The Punch at the End of Your Novel Scenes

I’m sure you’ve heard people tell jokes. Whether you’ve listened to stand-up comics on a stage who are masters at joke-telling or a friend at a party or coffeeshop, you know what they’re all about.

The punchline.

The genre of joke-telling is all about the last line. Everything builds to it. Listeners are eagerly awaiting that last line because they know that’s the payoff. They expect a twist, a surprise, a pun … something entertaining that makes the whole joke worth listening to.

If you’ve ever listened to a  joke that doesn’t deliver–that leaves you puzzled or disappointed because the last line is dumb or flat or obtuse–you would say the joke failed. And the person telling it is assessed as a not-so-great joke-teller. You may not pay a lot of money to go see that comedian again. Or watch a movie she’s featured in.

Thankfully, most of us don’t have to make a living telling jokes–because it’s hard to do well. We greatfly admire comedians that can tell a great joke or anecdote that builds to a terrific punch at the end. Continue Reading…

How Novelists Can Go Deep and Wide with Plot

Novelists focus heavily on plot, and rightly they should. Your novel needs a well-crafted and believable plot. A good story will have one. A great story will have many plot layers. You could call them subplots, but I find it helps to think of them as layers because of the way they work in your story.

If you feel your plot is thin and narrow, consider adding layers of plot.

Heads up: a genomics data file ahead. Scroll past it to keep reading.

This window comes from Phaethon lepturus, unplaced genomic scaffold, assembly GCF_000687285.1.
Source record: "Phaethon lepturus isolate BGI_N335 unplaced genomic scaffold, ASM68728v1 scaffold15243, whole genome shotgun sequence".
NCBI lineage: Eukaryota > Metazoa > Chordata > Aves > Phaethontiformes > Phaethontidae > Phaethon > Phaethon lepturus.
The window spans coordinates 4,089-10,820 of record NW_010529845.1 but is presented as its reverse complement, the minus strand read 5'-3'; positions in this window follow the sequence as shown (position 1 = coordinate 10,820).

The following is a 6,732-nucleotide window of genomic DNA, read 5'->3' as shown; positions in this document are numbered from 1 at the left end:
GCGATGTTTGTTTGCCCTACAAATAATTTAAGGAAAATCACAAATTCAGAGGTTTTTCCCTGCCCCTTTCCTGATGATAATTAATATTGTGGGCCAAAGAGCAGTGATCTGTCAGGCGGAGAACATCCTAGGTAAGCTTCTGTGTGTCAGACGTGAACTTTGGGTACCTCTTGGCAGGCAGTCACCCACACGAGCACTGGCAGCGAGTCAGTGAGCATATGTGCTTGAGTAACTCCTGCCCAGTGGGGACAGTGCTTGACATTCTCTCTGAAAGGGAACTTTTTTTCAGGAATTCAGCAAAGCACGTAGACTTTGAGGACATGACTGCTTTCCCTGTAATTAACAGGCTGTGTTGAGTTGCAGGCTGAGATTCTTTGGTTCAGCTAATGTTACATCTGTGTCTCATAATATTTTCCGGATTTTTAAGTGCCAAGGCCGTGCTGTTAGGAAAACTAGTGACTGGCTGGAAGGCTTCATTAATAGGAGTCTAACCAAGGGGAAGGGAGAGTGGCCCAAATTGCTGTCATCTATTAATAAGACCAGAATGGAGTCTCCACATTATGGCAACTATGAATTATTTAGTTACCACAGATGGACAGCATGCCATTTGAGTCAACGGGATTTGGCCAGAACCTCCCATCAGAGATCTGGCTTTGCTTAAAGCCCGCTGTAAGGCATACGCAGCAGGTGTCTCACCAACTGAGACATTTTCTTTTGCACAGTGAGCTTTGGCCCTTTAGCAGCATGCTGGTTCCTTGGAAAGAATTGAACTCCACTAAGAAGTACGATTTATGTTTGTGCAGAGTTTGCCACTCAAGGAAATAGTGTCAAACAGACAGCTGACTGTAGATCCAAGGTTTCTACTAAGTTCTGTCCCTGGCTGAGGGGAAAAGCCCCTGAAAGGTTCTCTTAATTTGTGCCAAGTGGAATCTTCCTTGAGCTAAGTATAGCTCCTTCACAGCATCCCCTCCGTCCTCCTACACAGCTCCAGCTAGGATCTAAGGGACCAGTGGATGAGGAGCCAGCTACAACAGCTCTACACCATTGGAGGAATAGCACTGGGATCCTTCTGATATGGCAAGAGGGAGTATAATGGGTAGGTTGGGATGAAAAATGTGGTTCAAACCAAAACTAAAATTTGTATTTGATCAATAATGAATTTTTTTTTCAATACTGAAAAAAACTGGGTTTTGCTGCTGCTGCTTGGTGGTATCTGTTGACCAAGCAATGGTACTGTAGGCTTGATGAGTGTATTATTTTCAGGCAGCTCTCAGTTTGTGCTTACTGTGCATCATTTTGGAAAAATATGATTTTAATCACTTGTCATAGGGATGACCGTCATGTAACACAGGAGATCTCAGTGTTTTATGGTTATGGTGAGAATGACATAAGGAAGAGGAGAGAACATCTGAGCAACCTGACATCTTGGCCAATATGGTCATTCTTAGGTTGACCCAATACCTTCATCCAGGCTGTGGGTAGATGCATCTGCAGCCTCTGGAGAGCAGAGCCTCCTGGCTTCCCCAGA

Plot layers come in all thicknesses of importance, and if they are designed carefully, they will make your story a rich one with unique and lasting flavors that will linger long after your reader finishes your book. Continue Reading…

Controlling the Element of Time in Your Novel

Time is a slippery thing. And because of that, it poses an intriguing challenge for fiction writers.

We need to control the pacing in our stories, and one great way to do that is to manipulate time.

There are various techniques writers use to do this when it comes to “speed.” We can create beats or pauses by having action come to a halt and our characters noticing normally ignored things around them: a shift in the weather, a ticking clock, a bird circling.

We infuse beats when we want our character and our reader to process something. (This is all part of the action-reaction cycle that is so crucial to understand). Scene and chapter breaks also gives readers opportunity to take a breath and process.

In a movie there are all kinds of techniques the director and film editor can use to speed time up and slow time down. But I want to talk not just about the speed at which time can move but also the quality of time.

If that seems like an esoteric concept, it is. But I bet you can think of instances or moments when time has felt different. Not just when it slows way down (like when you’ve had an accident or when you’re waiting for a doctor to come into the exam room with your test results ) or speeds up (getting old, in general) but when it feels different. Do you have any idea of what I’m referring to? Continue Reading…

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